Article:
var sec = match.GetCapturesInside(x, "sec").SingleOrDefault();
share|improve this answer
Brilliant. Served the purpose elegantly and efficiently. Proof that if "Match.Group.Capture.Group" isn't in .NET, it ought to be. Thanks! – bob Dec 17 '12 at 19:35
@user1910619 I respectfully disagree...see my answer to the problem. – OmegaMan Dec 17 '12 at 19:47

Will it always be a pair versus single? You could use separate capture groups. Of course, you lose the order of items with this method.

var input = "abc d x 1 2 x 3 x 5 6 e fgh";
var re = new Regex(@"d\s(?<x>x\s((?<pair>\d+\s\d+)|(?<single>\d+))\s)*e");

var m = re.Match(input);
foreach (Capture s in m.Groups["pair"].Captures) 
foreach (Capture s in m.Groups["single"].Captures)

1 2
5 6

If you need the order, I'd probably go with Blam's suggestion to use a second regular expression.

share|improve this answer

I suggest you look into the unique to .net regex the Balanced Groups.

Here is a regex using that to stop the match when the group (either a non digit or an X) is found to close the group. Then the matches are accessed via the captures as required:

string data = "abc d x 1 2 x 3 x 5 6 e fgh";

string pattern =
@"(?xn)    # Specify options in the pattern
           # x - to comment (IgnorePatternWhitespace)
           # n - Explicit Capture to ignore non named matches

(?<X>x)                    # Push the X on the balanced group
  ((\s)(?<Numbers>\d+))+   # Load up on any numbers into the capture group
(?(Paren)(?!))             # Stop any match that has an X
                           #(the end of the balance group)";

var results = Regex.Matches(data, pattern)
                   .Select ((mt, index) => string.Format("Match {0}: {1}",
                                             string.Join(", ",
                                                         .Select (cp => cp.Value))))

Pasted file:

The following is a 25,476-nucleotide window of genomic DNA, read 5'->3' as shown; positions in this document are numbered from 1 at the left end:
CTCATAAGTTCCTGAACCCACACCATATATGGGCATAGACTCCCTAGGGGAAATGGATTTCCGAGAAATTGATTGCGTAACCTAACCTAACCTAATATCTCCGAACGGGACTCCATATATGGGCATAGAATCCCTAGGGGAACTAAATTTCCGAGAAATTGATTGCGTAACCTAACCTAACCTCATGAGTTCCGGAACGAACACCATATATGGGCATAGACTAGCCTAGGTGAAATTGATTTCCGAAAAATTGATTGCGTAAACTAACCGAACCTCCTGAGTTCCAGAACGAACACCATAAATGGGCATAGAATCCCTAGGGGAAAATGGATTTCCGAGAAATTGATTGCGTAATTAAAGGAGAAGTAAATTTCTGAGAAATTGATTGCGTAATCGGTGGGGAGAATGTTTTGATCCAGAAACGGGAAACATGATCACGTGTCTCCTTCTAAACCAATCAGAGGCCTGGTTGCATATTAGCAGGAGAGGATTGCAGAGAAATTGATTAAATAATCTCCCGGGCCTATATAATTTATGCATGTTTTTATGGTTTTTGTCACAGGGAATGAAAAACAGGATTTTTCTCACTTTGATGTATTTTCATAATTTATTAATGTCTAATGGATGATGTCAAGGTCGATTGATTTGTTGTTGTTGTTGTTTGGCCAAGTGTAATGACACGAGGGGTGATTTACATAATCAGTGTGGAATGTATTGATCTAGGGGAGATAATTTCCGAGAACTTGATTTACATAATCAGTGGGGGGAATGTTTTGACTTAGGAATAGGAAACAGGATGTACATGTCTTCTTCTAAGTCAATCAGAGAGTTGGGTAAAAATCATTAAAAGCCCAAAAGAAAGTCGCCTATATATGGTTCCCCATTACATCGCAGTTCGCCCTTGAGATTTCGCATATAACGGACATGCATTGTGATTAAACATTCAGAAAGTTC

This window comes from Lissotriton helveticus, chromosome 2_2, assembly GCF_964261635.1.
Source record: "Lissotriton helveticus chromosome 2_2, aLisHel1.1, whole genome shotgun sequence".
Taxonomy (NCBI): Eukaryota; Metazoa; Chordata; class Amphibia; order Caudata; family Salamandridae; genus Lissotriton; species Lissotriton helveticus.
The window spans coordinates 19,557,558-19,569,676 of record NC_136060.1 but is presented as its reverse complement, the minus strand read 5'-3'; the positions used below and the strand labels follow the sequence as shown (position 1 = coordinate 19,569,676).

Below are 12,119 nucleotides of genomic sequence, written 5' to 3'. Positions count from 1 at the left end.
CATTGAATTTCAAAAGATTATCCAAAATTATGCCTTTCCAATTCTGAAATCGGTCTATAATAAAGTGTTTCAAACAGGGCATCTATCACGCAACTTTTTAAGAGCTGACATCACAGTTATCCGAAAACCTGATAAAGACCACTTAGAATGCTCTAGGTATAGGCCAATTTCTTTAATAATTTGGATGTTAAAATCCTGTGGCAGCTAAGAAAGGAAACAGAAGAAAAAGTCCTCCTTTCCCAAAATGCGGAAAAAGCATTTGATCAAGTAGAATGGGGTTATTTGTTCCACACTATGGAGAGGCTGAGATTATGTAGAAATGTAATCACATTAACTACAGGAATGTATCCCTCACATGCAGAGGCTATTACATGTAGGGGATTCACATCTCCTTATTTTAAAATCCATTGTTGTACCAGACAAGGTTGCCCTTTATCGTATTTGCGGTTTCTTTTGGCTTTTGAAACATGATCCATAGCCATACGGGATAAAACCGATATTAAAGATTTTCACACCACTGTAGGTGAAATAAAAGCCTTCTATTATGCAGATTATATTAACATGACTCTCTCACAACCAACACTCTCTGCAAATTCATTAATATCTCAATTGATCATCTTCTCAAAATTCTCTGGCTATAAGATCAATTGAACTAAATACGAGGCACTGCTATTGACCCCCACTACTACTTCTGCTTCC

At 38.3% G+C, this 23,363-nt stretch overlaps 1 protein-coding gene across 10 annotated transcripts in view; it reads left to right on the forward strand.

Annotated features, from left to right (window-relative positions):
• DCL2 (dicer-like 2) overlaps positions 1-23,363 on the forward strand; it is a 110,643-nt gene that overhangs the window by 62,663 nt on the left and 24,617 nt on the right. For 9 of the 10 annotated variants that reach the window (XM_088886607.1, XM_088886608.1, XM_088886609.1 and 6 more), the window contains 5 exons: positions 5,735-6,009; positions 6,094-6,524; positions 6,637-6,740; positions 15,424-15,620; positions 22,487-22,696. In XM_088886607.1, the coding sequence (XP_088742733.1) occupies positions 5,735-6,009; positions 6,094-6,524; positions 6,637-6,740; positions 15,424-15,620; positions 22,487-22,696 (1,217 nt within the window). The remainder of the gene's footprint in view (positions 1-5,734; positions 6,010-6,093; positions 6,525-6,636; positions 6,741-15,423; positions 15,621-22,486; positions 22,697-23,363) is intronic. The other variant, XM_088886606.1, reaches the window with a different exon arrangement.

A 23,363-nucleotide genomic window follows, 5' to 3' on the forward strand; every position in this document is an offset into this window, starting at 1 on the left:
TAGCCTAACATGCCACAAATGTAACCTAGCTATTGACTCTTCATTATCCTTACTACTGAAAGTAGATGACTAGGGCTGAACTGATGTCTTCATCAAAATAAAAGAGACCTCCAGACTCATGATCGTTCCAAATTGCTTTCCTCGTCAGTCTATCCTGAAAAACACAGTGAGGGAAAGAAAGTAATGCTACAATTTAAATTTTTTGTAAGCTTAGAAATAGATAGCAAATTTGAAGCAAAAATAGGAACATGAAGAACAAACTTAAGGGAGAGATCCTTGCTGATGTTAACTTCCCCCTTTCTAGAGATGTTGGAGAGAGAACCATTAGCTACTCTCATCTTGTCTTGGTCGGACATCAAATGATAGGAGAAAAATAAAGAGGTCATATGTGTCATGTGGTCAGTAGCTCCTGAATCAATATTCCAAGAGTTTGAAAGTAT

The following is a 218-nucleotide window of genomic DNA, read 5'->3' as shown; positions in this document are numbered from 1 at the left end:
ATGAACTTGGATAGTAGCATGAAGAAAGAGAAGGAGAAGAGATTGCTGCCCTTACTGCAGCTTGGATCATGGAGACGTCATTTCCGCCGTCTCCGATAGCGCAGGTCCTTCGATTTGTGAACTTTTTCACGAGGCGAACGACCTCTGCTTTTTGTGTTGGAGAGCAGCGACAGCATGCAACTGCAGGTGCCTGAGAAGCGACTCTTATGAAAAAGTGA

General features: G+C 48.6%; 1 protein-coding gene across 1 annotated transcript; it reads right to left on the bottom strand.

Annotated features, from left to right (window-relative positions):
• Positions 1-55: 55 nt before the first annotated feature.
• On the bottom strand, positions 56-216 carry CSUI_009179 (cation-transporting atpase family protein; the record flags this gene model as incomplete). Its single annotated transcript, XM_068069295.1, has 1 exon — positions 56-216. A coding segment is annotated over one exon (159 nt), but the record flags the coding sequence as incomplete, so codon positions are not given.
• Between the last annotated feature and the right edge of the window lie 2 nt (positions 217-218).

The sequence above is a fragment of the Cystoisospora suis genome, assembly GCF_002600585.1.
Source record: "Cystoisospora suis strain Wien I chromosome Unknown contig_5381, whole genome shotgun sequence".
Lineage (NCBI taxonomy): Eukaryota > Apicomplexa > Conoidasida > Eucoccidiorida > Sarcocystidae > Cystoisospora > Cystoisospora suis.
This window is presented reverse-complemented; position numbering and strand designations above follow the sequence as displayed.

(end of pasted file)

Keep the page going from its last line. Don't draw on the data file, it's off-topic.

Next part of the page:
.ForEach( result => Console.WriteLine ( result ));
/* Output

Match 0: 1, 2
Match 1: 3
Match 2: 5, 6

share|improve this answer
This is another clever solution to the question I asked, thank you. Unfortunately, for my real-world case the named subgroups are not all the same, they have their own independent patterns associated with their names. Ultimately the solution has to be in the code rather than the regex pattern. – bob Dec 17 '12 at 19:48
@bob I only worked with the example you gave, if the pattern has differing sub groups, then the system of matched balanace groups can be applied to the subgroups as well or a in pattern if clause could handle the data capture groups independently depending on the needs. – OmegaMan Dec 17 '12 at 19:54
Hm, I guess I'm not understanding something here; in all cases doesn't the solution have to come from .NET code and not from more advanced regex expressions? I can't see how we could change the regex to pull the same results ("1,2", "3", "4,5") out of something more complex, like ab x id:7 val:8 c d x other:9 id:1 other:10 val:2 otherjunk x id:3 x val:6 id:5 e fgh. And even if we could, the regex complexity would presumably far outweigh the need, especially when the answer is already loaded into the Match object from the simple original regex match, and just needed to be accessed somehow. – bob Dec 17 '12 at 20:17

I have seen OmegaMan's answer and know that you prefer a C# code instead of regex solution. But I wanted to present one alternative anyway.

In .NET you can reuse named groups. Every time something is captured with that group, it's pushed onto the stack (that's what OmegaMan was referring to by "balancing groups"). You can use this to push an empty capture onto the stack for every x you find:

string pattern = @"d (?<x>x(?<d>) (?:(?<d>\d+) )*)*e";

So now after matching x the (?<d>) pushes an empty capture onto the stack. Here is the Console.WriteLine output (one line per capture):




Hence, when you then walk through Regex.Match(input, pattern).Groups["d"].Captures and take note of empty strings, you know that a new group of numbers has started.

share|improve this answer
Ah, I didn't realize you could reuse the named groups with different patterns, I can see how this might work. Helpful information! I wasn't limiting myself to a C# solution at all, just recognizing that if .NET didn't provide a way to get the groups within a capture, some special C# code would inevitably be necessary (as in this case, watching for blank capture values). I do still prefer the solution @Daniel offered. Besides being nicely generalizable, I find it keeps the regex pattern complexity more proportionate to the complexity of the input. Thanks though! – bob Dec 18 '12 at 15:27

Your Answer


By posting your answer, you agree to the privacy policy and terms of service.

Not the answer you're looking for? Browse other questions tagged or ask your own question.